Raymond Davis' treatment in Pakistan shows how dysfunctional our relationship is.

A wartime lexicon.
Feb. 28 2011 12:10 PM

Our Man in Pakistan

The dreadful treatment of Raymond Davis is a reminder of how dysfunctional our relationship with Pakistan has become.

Pakistan protest. Click image to expand.
Pakistani protesters denounce Raymond Davis

In April 2001, a Pakistani diplomat—the first secretary of the Pakistani Embassy in Kathmandu, Nepal, as a matter of fact—was found by the Nepalese police to be stashing a large cache of sophisticated high explosives in his home. Muhammad Arshad Cheema invoked diplomatic immunity to avoid prosecution and, after a short interval, was sent home.

Christopher Hitchens Christopher Hitchens

Christopher Hitchens (1949-2011) was a columnist for Vanity Fair and the author, most recently, of Arguably, a collection of essays.

In October 1985, after the hijacking of the cruise ship Achille Lauro in the Mediterranean, an act of open piracy that culminated in the rolling of a disabled man, Leon Klinghoffer, from the vessel's deck into the sea, the organizer of the "operation" was apprehended and taken into custody by the Italian police. But Abu Abbas was not inconvenienced for long. He was released when he was found to be carrying a diplomatic passport—an Iraqi diplomatic passport as it happened, though he was by nationality a Palestinian and had never been accredited to any overseas mission.

Advertisement

In April 1984, during a demonstration by anti-Qaddafi protesters outside the Libyan Embassy in London, a fusillade of shots fired from inside the embassy struck 12 people. One of them, a police officer named Yvonne Fletcher, was killed. So grave was the incident that it led to the breaking of diplomatic relations between London and Tripoli and to a series of negotiations that only ended when Libya agreed to accept "general responsibility." But the entire staff of the Libyan Embassy was allowed to return home without let or hindrance.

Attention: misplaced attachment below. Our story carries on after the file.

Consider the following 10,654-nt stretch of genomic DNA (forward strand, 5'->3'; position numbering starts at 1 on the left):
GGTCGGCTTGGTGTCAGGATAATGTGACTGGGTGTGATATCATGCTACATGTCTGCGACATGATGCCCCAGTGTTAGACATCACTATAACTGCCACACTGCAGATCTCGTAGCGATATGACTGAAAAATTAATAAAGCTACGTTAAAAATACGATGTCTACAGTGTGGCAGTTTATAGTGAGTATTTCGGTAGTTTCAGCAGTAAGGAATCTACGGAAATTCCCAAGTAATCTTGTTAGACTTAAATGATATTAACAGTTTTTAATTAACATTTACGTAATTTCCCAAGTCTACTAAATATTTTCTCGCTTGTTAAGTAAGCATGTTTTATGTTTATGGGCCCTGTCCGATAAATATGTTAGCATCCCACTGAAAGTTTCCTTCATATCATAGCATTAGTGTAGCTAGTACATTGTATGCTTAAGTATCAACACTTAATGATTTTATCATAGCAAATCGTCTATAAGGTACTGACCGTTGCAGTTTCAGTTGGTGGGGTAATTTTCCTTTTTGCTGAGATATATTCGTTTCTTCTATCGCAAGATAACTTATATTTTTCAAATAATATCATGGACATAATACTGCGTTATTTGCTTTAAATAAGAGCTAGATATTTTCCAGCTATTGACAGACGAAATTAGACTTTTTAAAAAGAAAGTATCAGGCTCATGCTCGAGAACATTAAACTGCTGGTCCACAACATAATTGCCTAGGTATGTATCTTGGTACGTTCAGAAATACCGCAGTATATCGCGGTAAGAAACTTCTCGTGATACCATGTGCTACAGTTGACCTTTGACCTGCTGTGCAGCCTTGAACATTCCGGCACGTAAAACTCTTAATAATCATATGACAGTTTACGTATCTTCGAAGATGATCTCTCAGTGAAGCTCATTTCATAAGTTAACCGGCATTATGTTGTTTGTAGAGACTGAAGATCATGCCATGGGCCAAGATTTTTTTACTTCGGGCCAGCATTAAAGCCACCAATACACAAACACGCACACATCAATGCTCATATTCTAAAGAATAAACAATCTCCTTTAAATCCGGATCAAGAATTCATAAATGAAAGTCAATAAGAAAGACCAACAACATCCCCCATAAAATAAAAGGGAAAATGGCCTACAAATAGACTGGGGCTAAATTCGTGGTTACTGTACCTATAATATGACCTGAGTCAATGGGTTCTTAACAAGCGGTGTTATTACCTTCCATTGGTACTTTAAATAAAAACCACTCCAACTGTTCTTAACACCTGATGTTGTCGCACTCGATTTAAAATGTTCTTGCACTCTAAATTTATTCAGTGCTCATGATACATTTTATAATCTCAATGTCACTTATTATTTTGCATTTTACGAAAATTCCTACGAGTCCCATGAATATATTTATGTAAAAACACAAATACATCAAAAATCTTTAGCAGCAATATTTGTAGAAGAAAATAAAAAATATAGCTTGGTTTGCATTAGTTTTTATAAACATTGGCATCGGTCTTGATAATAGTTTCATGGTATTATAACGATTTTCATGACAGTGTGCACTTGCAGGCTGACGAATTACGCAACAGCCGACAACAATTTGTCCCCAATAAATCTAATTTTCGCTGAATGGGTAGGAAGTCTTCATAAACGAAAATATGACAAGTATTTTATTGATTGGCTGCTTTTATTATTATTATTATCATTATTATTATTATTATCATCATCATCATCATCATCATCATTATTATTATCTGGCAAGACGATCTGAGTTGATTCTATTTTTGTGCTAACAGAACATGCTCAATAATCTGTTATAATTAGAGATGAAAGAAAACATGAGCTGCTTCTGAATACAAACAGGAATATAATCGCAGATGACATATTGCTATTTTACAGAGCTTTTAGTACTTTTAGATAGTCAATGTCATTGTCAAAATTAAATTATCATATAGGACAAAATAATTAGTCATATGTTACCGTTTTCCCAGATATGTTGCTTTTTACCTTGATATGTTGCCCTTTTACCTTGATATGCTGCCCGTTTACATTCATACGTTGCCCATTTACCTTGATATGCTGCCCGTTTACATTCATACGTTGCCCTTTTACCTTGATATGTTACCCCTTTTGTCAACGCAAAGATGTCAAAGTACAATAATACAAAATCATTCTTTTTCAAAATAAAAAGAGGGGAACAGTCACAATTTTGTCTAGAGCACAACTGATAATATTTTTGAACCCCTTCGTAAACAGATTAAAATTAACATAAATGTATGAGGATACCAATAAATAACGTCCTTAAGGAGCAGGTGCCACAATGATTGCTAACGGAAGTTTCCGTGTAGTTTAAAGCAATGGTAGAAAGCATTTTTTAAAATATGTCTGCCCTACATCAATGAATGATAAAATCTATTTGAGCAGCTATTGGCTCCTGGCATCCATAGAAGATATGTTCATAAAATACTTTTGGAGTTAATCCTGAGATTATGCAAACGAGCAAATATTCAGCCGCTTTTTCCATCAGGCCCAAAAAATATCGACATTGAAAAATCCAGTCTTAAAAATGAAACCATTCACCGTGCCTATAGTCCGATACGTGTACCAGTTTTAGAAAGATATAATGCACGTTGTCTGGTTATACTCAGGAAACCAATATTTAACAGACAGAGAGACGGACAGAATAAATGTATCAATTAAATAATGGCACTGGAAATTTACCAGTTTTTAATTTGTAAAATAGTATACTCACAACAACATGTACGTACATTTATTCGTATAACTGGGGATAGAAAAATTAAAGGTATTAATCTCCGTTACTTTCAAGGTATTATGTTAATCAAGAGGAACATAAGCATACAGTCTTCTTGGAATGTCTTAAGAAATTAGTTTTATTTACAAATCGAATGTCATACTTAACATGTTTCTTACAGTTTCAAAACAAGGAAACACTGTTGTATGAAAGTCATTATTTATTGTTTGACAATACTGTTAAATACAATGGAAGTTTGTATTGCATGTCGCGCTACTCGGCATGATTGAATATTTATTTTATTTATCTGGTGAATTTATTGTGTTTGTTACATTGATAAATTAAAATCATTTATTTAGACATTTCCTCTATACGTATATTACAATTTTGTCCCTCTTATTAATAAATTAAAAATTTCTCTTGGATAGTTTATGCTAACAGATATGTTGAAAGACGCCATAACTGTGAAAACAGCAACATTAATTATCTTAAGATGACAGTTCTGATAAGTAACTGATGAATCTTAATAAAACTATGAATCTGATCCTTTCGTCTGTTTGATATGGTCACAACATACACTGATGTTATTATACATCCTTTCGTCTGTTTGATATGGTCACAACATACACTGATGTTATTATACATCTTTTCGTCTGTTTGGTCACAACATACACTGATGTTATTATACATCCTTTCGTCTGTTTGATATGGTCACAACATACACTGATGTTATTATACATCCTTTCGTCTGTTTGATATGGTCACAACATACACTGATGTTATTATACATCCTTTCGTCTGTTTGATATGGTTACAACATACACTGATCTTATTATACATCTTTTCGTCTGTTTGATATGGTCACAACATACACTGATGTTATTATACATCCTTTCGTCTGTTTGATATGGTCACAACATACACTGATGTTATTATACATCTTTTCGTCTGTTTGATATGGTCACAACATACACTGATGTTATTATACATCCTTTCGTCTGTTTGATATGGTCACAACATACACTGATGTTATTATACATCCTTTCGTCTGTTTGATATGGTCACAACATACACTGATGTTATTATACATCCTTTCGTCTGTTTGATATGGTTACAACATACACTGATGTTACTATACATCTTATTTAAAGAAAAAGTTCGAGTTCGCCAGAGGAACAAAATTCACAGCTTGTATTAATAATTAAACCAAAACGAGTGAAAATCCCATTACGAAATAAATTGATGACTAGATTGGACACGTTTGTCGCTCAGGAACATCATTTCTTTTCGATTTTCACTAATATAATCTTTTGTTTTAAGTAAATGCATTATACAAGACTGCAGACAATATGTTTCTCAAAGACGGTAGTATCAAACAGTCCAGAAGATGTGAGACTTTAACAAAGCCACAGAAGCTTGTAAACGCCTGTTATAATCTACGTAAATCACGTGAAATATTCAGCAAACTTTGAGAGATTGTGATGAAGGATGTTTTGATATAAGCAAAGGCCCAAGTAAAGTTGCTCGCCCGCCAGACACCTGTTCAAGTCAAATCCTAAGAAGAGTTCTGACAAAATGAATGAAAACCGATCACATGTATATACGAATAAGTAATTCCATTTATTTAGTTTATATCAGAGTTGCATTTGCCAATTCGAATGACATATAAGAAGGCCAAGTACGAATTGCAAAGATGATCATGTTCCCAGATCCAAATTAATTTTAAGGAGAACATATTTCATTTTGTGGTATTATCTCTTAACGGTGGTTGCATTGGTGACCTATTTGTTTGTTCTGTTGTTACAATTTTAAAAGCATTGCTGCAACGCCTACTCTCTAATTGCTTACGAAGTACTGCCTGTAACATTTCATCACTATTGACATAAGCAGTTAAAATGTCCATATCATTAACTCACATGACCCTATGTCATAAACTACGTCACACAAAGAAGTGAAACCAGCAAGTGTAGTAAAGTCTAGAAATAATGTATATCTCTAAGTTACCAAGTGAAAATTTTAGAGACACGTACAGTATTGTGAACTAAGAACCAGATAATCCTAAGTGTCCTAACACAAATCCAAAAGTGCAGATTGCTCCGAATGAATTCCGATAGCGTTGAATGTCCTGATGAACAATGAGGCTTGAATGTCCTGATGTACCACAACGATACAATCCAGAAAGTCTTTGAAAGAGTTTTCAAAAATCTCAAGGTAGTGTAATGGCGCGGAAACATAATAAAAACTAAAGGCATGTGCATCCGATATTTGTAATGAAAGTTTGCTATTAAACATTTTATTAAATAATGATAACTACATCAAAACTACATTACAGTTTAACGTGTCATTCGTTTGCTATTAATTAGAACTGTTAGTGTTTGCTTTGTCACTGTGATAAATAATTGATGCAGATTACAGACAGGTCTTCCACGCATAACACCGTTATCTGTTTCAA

These cases were far more murky and gruesome, and involved much more serious breaches of local and international law, than the decision of Raymond A. Davis to use deadly force against men he believed to be his assailants in Lahore, Pakistan. Additional murk has resulted from inter-agency incompetence on the part of the United States, which has given discrepant accounts of his no-doubt discrepant job descriptions "in-country." But this does not in the least alter the main element of the case, which is that Davis is "our diplomat," in the president's own words and that the Pakistani authorities have no right either to detain him or to put him on trial.

Even if he were accredited to a country like Portugal or Poland, it would make no difference whether or not Davis was a member of the "special forces," a CIA agent, or a man working under contract. Nor would it matter whether or not he was using his own name. Even in the case of a deliberate breach of local law, he would be repatriated before it was decided whether or not, or how, to proceed against him. But Pakistan is not a "normal" country. It is a failed and rogue state, where Davis would have had to know that his assailants might very well be working for the forces of law and order. There would be no need for him to be carrying arms if it were not notorious that the Pakistani army and police are the patrons of the Taliban and in league with various criminal and fundamentalist gangs.

A similar observation holds true when the grotesque idea of trying him in a Punjabi court is mooted. This is a country where senior lawyers offered their services for free to the boastful jihadist murderer who had just slain Punjab's governor Salman Taseer in broad daylight, and where grinning police officers oversee hysterical demonstrations calling for Davis to be hanged (never mind the trial). Prison conditions in Pakistan are of a kind to make Abu Ghraib look trivial: sarcastic letters in the Pakistani newspapers mockingly stress the fact that a shortish stay in such a jail would be near enough to a death sentence anyway.